Good and quick tutorial on finding fatwood for fire starting…
Unfortunately, it doesn’t look like this fire starting kit is something you can purchase as a pre-made solution, but you can certainly copy the idea well enough if you’re interested in a wilderness or bug out bag fire starting kit to emulate…
Like he points out, you don’t tend to see too many larger cooksets available for purchase that would be able to accomodate more than a person or two.
This KingCamp Climber 3 Cookset, unlike most options out there, is definitely big enough to cook for an entire family and is perhaps the most complete backpacking cookset out there, and for a reasonable price…
Protein bars can only sustain you for so long before you begin to crave variety. While the uninformed can get by on 48-hour trips into the wilderness, there are a lot of advantages to making yourself comfortable during prolonged outings. That means mixing up your diet, understanding how to pack nutritious food that won’t weigh you down and even what to do in an emergency if you run out of food or something happens to render the food you packed inedible.
Despite our reliance on restaurants and grocery stores, you can trace everything you eat back to nature. That means with a proper understanding, you can feel secure about where your next meal is coming from, even when you’re on the trail for weeks on end.
The Basics of Outdoor Eating
Most of the activities we associate with the outdoors are highly active. Hiking, camping, climbing and backpacking all put severe strain on your body, so it’s essential that you carry enough fuel to see the journey through safely. Your choice of activity will determine how sensitive you need to be to things like water usage and weight. If you’re heading out for a pleasant day hike, you can probably get by on a small pack of perishable foods like fruits and nuts, dried meats and nutrition bars. Once you commit to a longer foray into the wild, however, things start to require more planning.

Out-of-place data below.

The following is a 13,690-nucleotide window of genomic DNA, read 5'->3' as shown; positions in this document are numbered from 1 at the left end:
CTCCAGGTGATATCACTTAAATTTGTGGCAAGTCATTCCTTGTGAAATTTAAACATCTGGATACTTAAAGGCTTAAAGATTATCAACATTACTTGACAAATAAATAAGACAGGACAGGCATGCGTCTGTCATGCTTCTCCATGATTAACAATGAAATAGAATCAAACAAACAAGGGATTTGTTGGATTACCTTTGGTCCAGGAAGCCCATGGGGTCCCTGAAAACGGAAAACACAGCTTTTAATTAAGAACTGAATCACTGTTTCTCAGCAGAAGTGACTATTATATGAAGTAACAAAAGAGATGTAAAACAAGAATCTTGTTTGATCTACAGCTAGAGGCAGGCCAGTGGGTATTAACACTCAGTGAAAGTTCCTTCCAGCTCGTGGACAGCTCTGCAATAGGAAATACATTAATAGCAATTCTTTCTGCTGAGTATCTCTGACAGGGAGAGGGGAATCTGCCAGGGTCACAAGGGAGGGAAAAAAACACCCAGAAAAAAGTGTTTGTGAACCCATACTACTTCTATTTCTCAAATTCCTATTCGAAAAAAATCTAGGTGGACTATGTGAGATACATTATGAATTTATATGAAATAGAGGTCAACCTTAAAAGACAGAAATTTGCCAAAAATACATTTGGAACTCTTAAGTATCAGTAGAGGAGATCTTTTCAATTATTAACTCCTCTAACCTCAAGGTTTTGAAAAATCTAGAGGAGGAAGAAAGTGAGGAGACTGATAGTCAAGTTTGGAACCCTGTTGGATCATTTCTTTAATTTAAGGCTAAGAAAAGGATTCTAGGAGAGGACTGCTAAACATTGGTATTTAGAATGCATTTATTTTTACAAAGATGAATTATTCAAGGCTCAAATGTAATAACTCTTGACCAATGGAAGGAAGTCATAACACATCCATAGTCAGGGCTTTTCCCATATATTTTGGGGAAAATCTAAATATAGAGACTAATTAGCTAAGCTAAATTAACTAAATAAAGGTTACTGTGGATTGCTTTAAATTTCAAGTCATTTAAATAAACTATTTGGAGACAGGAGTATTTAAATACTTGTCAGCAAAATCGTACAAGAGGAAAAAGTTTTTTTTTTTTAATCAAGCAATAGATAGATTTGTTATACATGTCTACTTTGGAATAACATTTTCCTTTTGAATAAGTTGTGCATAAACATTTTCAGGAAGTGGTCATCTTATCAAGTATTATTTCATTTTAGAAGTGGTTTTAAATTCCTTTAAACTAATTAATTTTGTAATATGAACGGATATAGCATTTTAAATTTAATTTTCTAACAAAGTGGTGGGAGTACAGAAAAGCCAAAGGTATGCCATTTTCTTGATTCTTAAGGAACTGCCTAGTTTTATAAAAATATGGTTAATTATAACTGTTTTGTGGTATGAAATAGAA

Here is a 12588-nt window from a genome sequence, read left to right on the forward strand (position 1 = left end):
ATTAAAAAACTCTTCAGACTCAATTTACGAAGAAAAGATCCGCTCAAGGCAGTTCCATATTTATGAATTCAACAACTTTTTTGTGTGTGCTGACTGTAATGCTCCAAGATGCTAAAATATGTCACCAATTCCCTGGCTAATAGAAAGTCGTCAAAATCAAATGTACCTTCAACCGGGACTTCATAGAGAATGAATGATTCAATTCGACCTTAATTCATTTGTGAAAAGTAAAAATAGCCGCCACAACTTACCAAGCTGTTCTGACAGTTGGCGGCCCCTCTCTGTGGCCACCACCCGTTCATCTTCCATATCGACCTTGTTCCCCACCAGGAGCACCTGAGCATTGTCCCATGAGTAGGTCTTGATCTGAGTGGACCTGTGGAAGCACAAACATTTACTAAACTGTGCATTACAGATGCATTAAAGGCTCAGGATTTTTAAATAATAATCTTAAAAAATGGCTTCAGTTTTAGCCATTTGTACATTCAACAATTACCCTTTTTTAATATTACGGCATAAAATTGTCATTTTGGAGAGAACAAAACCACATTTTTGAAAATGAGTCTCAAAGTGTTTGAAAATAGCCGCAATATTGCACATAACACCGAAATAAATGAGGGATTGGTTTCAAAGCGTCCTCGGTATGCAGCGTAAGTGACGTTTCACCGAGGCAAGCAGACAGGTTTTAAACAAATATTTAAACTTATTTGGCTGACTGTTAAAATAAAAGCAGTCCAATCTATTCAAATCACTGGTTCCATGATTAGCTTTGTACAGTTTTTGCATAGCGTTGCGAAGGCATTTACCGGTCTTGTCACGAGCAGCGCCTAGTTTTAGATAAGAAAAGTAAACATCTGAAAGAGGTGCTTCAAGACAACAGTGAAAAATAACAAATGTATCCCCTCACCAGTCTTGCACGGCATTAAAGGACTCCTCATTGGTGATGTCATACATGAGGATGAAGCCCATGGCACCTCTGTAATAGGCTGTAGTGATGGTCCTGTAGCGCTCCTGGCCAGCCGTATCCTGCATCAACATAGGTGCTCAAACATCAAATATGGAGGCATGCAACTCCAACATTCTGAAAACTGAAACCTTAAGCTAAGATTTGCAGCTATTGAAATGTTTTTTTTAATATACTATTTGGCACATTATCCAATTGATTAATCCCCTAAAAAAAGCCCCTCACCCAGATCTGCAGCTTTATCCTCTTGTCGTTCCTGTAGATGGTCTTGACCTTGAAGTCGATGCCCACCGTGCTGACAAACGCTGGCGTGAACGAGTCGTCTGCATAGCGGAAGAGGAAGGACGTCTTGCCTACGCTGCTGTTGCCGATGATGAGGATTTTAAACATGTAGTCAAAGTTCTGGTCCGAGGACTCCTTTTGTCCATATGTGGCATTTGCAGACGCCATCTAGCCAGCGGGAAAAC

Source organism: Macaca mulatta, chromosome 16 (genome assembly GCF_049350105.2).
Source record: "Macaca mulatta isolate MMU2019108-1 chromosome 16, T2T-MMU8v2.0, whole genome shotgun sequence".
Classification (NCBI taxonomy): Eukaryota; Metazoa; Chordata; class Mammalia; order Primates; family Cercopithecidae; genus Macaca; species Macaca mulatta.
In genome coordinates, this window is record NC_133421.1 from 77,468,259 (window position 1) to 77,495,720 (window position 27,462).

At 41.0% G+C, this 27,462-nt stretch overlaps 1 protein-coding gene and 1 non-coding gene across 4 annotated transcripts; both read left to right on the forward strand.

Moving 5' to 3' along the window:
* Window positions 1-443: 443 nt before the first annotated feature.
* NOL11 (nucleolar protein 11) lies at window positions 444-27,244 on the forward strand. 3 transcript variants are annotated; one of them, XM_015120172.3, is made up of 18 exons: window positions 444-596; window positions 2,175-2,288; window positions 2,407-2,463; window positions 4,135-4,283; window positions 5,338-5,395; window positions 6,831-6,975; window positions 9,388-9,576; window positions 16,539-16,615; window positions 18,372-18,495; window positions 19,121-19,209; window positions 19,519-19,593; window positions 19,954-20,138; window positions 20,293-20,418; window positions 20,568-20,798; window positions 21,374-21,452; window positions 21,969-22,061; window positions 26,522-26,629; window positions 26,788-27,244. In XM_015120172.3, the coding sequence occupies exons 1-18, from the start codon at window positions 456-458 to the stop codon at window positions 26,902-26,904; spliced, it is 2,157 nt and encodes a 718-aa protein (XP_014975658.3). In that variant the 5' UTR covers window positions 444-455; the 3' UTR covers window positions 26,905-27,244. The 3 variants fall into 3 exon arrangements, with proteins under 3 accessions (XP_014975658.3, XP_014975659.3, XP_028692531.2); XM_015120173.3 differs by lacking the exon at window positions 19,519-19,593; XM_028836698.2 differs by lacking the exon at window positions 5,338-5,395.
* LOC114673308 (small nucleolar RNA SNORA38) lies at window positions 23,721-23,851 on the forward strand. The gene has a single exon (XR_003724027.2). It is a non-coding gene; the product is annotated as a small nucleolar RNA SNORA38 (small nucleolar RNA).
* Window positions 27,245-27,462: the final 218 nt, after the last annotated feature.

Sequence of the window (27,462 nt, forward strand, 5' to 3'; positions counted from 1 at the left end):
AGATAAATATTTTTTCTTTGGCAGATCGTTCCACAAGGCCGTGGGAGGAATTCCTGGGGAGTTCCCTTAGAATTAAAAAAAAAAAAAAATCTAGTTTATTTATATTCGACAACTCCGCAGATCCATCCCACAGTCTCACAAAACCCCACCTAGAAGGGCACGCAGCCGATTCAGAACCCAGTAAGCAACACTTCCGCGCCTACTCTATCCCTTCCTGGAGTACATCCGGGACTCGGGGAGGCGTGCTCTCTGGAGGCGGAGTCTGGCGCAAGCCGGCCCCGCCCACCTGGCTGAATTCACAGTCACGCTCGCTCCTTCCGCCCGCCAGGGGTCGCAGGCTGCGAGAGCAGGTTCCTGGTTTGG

Water is the cornerstone of your outdoor nutrition plan. You might know humans can survive for several weeks without food. However, without water, you’ll be weak and unable to help yourself get home within as little as 72 hours. You should carry water for drinking on any excursion outdoors, but for longer trips, you’ll need to plan to identify water sources and carry equipment to clean water for use in cooking and cleaning as well as for drinking.
Finally, in an emergency, you may have no food, water or both. This situation is when your knowledge of edible plants and water filtration becomes paramount. If something goes wrong and you lose the food and water you brought, your backup plan could be the difference between a safe return home and a tragic ending to your journey. This guide will explore these topics using a few different scenarios to help you craft practical and enjoyable meal plans for your outdoor journeys.
Short Trips and Day Hikes
When you’re planning to return home the same day, you can give a little less precedence to weight and longevity in food. Since your food is the majority of what you’ll be carrying, you don’t need to be as weight-conscious, and it’s best to bring slightly more than you think you’ll need unless your hike is brief — for example, two hours or less.
A combination of simple and complex carbohydrates, along with some protein, will help you feel energized on the trail. It’s best not to choose only sugary options like candy and cookies, which make excellent marathon snacks for outdoor runners, but can lead to spikes in your blood sugar and consequent lows that will have you feeling drained long before it’s time to go home. Of course, pack your water bottle or use a backpack with a water bladder to make sure you stay hydrated.
Packaged items like granola bars claim to fit the bill, and while some do, many of these are mostly sugar. Instead, look for healthy fruits such as bananas that provide potassium to avoid cramps and protein-rich snacks like dried meats. If you are doing a trail run and need some sports nutrition, you can use salt tabs and some exercise nutrition products like gels and fruit chews that contain caffeine as a short-term pick-me-up if you’re comfortable with it.
Weekend Backpacking and Camping
Now the fun begins. Depending on how long your hike into camp is, you may be able to use a car to bring in items that would otherwise be impractical. For the sake of this guide, let’s imagine you need to backpack in. Some of the foods that you would have used in the day hike section will still make excellent on-the-trail snacks, but consider their shelf life if you’re spending multiple days out. Compact munchies like mini peanut-butter packages and trail mix bags hold up well.